The new Hummer EV looks like and is sized similarly to the original Hummers from the 2000s, which is a good thing.
It is the halo car that will hopefully convince truck buyers and owners that EVs are cool.
GM has built good electrified vehicles before, like the Volt plug-in hybrid and the Bolt EV, but neither are “cool” like the Hummer EV.
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Hummer is back like the Great Recession never happened. Sort of.
In October, the Hummer returned as an all-electric pickup truck under GMC, boasting 1,000 horsepower and a $112,595 starting price for the special launch-edition version.
In a time when the top-three selling vehicles in the United States last year were a truck, a truck, and another truck, all powered by gasoline, it might seem strange for General Motors to commit the research and development — heck, even a whole plant — to an electric truck.
But the Hummer EV’s role is bigger than just sales targets. It’s about selling an idea.
A cultural icon
To me, Hummer always represented the most wanton, most gluttonous expression of automotive ownership. If you owned one, not only were you hoarding gasoline — a precious and finite resource — when you didn’t need to, you were also taking up so much room. Nobody needed to occupy 14 parking spaces at Blockbuster to rent “American Pie” on a Friday night and then forget to return it.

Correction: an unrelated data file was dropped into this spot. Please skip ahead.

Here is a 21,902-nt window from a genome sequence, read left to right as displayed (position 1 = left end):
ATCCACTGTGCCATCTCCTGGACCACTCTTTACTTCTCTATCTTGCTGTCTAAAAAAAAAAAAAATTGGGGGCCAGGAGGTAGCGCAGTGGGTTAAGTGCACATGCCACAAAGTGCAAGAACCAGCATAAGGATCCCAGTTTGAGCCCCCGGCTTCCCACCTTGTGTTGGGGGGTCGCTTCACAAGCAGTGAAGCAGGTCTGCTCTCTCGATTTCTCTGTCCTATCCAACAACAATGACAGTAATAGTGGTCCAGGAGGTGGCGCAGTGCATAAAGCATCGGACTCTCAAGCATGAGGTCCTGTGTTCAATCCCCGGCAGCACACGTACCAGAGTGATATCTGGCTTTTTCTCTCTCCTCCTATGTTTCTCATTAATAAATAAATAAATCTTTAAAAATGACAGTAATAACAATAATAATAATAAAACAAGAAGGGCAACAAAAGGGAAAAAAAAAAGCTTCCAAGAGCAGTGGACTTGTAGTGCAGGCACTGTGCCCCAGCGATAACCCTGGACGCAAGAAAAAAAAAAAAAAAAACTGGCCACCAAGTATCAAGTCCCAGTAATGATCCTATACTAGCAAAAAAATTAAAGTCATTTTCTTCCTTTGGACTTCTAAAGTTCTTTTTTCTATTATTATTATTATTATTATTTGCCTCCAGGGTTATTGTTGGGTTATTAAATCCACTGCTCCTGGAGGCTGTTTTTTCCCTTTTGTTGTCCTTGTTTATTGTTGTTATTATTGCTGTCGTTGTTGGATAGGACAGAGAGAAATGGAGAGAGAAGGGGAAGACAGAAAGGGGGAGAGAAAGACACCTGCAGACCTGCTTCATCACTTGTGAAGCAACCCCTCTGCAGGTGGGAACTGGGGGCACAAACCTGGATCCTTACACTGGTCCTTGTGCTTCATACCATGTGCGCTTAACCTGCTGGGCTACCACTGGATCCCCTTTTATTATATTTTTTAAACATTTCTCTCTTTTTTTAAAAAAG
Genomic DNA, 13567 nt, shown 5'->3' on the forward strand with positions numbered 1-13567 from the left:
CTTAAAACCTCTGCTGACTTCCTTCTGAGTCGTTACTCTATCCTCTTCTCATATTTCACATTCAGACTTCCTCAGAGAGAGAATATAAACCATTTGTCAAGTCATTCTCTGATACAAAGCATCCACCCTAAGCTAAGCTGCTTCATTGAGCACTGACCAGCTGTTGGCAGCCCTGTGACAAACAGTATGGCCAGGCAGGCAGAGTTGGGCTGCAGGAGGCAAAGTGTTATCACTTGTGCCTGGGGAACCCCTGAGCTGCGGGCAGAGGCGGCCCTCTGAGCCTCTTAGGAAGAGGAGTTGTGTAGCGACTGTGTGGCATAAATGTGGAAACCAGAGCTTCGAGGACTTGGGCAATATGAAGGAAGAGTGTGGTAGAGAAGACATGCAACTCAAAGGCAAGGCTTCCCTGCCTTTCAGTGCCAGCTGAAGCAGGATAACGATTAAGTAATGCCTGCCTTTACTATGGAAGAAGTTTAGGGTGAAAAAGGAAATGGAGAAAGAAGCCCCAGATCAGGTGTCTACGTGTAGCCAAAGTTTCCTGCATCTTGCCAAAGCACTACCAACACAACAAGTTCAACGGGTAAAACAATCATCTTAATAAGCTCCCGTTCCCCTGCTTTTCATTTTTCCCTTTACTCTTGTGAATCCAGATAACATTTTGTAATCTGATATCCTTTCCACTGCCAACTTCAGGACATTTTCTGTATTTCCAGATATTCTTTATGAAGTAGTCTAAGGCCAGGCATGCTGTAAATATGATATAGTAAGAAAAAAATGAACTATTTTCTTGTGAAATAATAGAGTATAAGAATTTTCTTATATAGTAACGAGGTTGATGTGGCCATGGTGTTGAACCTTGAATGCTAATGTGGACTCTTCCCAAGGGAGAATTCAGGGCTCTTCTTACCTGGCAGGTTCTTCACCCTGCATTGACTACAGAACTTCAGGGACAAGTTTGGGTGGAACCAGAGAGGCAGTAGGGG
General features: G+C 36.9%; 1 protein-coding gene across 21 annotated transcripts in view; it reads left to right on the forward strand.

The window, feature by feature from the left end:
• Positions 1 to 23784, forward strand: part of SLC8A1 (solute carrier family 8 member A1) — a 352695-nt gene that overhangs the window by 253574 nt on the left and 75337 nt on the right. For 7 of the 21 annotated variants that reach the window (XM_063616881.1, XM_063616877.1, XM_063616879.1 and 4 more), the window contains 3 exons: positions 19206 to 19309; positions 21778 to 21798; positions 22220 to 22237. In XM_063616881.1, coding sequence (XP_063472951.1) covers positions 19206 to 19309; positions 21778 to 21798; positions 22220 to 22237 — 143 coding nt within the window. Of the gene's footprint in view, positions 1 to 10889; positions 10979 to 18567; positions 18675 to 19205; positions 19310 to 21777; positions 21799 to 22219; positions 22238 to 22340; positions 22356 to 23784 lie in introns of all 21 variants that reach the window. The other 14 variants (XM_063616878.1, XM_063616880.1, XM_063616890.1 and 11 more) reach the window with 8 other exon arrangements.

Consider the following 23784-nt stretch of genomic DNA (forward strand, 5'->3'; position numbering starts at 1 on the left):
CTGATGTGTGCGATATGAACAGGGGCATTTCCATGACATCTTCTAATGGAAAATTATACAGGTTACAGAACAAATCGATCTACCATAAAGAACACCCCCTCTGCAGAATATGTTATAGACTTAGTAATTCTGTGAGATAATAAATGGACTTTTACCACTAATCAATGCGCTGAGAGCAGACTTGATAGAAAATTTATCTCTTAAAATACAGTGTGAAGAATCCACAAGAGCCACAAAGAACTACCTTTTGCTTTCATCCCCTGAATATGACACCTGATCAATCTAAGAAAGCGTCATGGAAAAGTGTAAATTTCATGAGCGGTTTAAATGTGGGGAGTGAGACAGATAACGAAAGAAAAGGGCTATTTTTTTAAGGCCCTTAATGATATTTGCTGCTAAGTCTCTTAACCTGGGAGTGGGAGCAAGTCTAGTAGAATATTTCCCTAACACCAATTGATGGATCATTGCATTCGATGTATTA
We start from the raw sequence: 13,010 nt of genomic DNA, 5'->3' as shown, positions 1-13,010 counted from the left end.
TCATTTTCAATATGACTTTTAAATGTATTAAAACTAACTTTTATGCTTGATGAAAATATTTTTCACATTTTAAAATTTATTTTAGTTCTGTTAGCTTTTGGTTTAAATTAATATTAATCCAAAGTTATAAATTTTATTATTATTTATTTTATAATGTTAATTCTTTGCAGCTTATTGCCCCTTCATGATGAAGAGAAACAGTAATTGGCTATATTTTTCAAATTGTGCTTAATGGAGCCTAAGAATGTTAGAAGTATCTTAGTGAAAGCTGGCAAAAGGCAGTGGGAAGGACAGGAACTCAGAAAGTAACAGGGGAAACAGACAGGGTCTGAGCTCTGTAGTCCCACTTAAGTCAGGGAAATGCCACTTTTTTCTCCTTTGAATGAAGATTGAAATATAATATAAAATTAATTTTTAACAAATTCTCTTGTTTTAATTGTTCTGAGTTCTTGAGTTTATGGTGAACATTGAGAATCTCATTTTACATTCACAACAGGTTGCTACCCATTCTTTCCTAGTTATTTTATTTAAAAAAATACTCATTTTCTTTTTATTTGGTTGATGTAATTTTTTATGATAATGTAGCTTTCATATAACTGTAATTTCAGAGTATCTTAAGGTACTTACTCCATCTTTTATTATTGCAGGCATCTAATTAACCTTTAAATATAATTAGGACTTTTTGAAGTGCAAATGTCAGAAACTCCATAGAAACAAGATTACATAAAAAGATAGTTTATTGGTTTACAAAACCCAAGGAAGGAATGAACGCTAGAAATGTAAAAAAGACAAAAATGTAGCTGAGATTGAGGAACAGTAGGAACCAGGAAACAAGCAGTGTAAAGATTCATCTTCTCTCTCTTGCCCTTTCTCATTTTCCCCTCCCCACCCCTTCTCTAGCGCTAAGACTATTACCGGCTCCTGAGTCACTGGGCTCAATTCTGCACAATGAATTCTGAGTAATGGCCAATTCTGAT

Through their sheer superlative nature, Hummers became a cultural icon: instantly recognizable and a beacon of military hoo-rah, their US adoption tied to Arnold Schwarzenegger himself. Even if you weren’t the least bit into cars, you knew what a Hummer was. They were the big, blocky things that stomped around suburban neighborhoods, portrayed in popular culture as being driven by meatheads like this.
It’s a stereotype, sure. But most stereotypes are admittedly rooted in some truth, and at the heart of this truth was Hummer.
Appealing to the masculine mind
“In 1999, General Motors bought the brand from AM General and became responsible for its promotion, and that’s when the Hummer became unavoidable,” Vox’s Rachel Davies wrote. “The vehicle’s outlandishly masculine aesthetic made marketing rather simple for the company — all it had to do was prey on a man’s fear of being emasculated.”
Look no further than a 2006 Hummer ad, which depicted a man buying tofu and feeling self-conscious at the grocery store when shown up by another man buying a pile of meat. The first man rushes over to a Hummer dealership to pick up an H3 in order to “restore the balance.”
“The timing was particularly ripe for this marketing tactic,” Davies continued. “The word ‘metrosexual’ had been coined in 1994, and the concept of a well-groomed, urbane man was cropping up in both brand campaigns and everyday conversation, threatening traditional masculinity.”
The original Hummer’s design was composed mainly of rectangles and circles, which saved it from the worst of the ravages of time — also known as Things Going Out Of Style. That’s why it still looks pretty good by today’s standards. It also occupied most of your field of vision if you stood next to it, an assault on the eyes. Sitting in it, you rode above everyone else. Like a king.